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Monetary policy of first quarter of 2012-13

3:11 PM
Monetary policy of first quarter of 2012-13
Reserve bank of India has issued monetary policy for the first quarter of 2012-13. In this policy, RBI hasn't changed any interest rate or repo rate which was expected to tab inflation. Full monetary policy is as under.



Introduction
Since the Monetary Policy Statement for 2012-13 in April 2012, macroeconomic conditions have deteriorated. Much of the global economy is in a synchronised slowdown, having lost the upward momentum seen in the early months of the year. Despite the slowing global economy, the outlook for commodity prices is uncertain. The situation in the euro area continues to cause concern even as the prospects of immediate default have been averted. While exports of emerging and developing economies (EDEs) have been dented by the weak global economic activity, capital flows into them have declined markedly because of the strains in the euro area financial market conditions.

2.  Domestically, the macroeconomic situation continues to raise concerns. While growth has slowed down significantly, inflation remains well above the comfort zone of the Reserve Bank. The large twin deficits, viz. current account deficit (CAD) and fiscal deficit, pose significant risks to macroeconomic stability. Against this backdrop of heightened global uncertainty and domestic macroeconomic pressures, the challenge for monetary policy is to maintain its priority of containing inflation and lowering inflation expectations. At the same time, monetary policy has also to be sensitive to risks to growth and financial stability.

3.  In the above context, this Statement should be read and understood together with the detailed review in Macroeconomic and Monetary Developments released yesterday by the Reserve Bank.

4. This Statement is organised in four Sections: Section I provides an overview of global and domestic macroeconomic developments. Section II sets out the outlook and projections for growth, inflation and monetary aggregates. Section III explains the stance of monetary policy. Section IV specifies the monetary and liquidity measures.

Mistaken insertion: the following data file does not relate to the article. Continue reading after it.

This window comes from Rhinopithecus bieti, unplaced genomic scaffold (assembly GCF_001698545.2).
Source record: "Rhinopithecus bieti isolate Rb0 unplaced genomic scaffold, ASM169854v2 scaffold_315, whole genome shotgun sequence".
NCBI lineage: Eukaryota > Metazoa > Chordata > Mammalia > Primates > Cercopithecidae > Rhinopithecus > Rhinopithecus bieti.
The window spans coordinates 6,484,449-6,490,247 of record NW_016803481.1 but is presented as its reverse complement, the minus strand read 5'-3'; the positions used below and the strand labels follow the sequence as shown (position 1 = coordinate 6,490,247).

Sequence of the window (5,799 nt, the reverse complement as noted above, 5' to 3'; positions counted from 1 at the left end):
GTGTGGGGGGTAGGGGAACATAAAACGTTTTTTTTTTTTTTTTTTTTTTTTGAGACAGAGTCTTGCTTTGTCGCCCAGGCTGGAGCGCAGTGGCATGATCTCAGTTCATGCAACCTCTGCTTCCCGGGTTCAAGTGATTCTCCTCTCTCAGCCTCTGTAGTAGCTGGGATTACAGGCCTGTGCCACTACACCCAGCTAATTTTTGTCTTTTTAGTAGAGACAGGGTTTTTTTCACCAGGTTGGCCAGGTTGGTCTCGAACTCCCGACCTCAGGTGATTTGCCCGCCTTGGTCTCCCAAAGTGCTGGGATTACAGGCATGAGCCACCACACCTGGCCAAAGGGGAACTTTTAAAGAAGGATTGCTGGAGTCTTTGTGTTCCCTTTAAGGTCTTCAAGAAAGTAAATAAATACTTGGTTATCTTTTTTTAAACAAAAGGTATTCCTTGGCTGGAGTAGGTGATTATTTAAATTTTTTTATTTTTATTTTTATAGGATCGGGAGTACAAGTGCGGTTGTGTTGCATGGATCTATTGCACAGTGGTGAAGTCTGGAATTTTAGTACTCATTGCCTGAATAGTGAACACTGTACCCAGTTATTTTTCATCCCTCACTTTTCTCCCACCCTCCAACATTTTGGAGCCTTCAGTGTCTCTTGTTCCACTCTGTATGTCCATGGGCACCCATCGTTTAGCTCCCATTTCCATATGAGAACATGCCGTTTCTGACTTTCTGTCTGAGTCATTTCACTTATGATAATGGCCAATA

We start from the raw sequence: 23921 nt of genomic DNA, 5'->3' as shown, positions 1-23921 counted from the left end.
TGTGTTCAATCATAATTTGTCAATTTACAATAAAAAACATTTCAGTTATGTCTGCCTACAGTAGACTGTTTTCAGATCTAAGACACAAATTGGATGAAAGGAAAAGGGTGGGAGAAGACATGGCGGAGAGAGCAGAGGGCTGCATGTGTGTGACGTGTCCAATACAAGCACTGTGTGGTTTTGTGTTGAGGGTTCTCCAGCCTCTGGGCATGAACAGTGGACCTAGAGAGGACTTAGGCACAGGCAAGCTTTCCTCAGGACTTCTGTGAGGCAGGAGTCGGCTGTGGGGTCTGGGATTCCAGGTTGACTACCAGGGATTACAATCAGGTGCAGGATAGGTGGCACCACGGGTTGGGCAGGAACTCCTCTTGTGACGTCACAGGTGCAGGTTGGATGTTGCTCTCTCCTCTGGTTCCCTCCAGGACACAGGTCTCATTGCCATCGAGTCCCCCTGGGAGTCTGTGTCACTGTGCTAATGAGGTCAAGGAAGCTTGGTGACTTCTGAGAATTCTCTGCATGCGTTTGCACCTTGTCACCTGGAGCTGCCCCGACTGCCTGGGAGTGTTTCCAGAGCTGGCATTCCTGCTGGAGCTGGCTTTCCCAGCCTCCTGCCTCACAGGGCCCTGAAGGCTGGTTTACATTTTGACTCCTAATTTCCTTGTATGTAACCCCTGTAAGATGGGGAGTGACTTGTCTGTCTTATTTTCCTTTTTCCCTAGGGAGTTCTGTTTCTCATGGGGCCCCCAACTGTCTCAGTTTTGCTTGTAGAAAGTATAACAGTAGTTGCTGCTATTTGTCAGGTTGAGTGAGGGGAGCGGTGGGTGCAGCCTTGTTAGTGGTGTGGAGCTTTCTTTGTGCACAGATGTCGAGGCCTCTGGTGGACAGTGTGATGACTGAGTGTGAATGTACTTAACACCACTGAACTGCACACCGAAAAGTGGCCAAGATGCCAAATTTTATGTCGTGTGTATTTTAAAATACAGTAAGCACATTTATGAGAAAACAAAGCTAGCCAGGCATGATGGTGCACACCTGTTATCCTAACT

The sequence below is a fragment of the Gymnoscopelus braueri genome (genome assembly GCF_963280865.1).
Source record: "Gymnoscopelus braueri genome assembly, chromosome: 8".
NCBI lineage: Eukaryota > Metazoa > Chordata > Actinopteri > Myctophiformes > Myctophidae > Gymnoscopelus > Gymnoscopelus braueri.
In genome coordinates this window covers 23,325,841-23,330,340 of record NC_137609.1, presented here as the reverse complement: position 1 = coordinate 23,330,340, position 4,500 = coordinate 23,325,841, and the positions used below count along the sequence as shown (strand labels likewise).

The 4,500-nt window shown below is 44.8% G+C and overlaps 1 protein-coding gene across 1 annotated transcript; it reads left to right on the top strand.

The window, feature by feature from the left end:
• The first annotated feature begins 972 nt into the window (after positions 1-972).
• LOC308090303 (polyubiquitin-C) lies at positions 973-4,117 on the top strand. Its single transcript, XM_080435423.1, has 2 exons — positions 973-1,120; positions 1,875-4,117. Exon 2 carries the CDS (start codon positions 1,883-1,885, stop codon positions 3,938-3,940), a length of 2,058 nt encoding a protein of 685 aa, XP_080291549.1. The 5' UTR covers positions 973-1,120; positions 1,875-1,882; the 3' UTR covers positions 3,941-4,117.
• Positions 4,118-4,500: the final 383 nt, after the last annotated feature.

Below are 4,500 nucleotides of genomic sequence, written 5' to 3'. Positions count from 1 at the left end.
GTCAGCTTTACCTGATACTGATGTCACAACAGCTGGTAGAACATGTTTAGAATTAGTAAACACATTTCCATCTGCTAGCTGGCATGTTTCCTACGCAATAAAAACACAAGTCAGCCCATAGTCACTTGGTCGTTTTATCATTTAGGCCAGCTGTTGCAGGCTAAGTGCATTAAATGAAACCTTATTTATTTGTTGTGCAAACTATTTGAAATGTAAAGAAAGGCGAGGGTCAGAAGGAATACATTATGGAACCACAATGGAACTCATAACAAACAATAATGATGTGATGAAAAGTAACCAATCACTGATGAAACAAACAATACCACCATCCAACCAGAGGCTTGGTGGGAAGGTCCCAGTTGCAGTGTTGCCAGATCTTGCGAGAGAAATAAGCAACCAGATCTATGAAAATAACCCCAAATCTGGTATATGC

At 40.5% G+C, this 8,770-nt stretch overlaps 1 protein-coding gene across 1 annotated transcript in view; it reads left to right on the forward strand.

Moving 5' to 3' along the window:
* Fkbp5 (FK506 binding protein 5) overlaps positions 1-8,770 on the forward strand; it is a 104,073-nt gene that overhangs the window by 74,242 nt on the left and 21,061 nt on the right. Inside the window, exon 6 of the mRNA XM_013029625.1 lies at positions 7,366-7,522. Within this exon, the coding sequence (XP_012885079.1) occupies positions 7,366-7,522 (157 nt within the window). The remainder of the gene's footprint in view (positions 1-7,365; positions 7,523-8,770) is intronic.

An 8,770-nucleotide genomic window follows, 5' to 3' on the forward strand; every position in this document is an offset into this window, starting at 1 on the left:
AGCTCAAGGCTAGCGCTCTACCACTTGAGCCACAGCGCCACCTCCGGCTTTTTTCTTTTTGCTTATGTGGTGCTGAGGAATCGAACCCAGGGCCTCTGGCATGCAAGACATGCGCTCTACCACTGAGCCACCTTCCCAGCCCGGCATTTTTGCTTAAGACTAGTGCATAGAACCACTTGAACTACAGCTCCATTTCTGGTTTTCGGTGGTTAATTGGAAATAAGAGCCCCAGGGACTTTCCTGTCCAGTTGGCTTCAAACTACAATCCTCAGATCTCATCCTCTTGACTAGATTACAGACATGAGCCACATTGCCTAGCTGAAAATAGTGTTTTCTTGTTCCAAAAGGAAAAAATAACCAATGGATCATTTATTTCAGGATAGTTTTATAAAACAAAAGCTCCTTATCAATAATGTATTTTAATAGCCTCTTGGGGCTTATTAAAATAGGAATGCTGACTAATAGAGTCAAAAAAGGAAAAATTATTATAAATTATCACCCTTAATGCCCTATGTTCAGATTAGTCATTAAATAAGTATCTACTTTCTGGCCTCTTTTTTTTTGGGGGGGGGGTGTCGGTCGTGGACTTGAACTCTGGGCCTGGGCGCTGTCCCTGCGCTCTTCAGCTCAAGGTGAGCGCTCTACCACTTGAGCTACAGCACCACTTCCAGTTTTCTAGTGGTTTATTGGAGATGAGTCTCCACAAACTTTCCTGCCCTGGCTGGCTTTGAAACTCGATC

I. The State of the Economy
Global Economy
5. The global economy is slowing down. In its latest update of the World Economic Outlook (WEO), the International Monetary Fund (IMF) has revised its projection for global growth in 2012 marginally downwards to 3.5 per cent, but has emphasised further downside risks to growth. In the US, output growth decelerated to 1.5 per cent (seasonally adjusted annualised rate) in Q2 from 2.0 per cent in Q1 of 2012. In the euro area, growth was flat in Q1 after a contraction by 1.2 per cent in the previous quarter. In the UK, growth contracted by 2.8 per cent in Q2 of 2012 and 1.3 per cent in Q1. Output in Japan expanded by 4.7 per cent in Q1 after a low growth of 0.1 per cent in the previous quarter, supported by reconstruction related demand. The global manufacturing purchasing managers’ index (PMI) fell below the neutral level of 50.0 to 48.9 in June 2012 - the lowest in 3 years - suggesting contraction in manufacturing activity. The global composite (manufacturing and services) PMI at 50.3 in June 2012 suggests near stagnation.

6. The decisions by the European Commission (EC) Summit on July 2, 2012 improved market confidence, but only temporarily. Without a sustained recovery in growth or moderation in sovereign debt stress, which are highly inter-linked, fiscal and financial stability pressures in the euro area remain the most significant source of systemic global risk. In recent weeks, renewed concerns about Greece and the need for greater collective support to Spain and Italy have amplified these risks. Consequently, the potential for negative spillovers to the euro area core countries and to the rest of the world have also increased.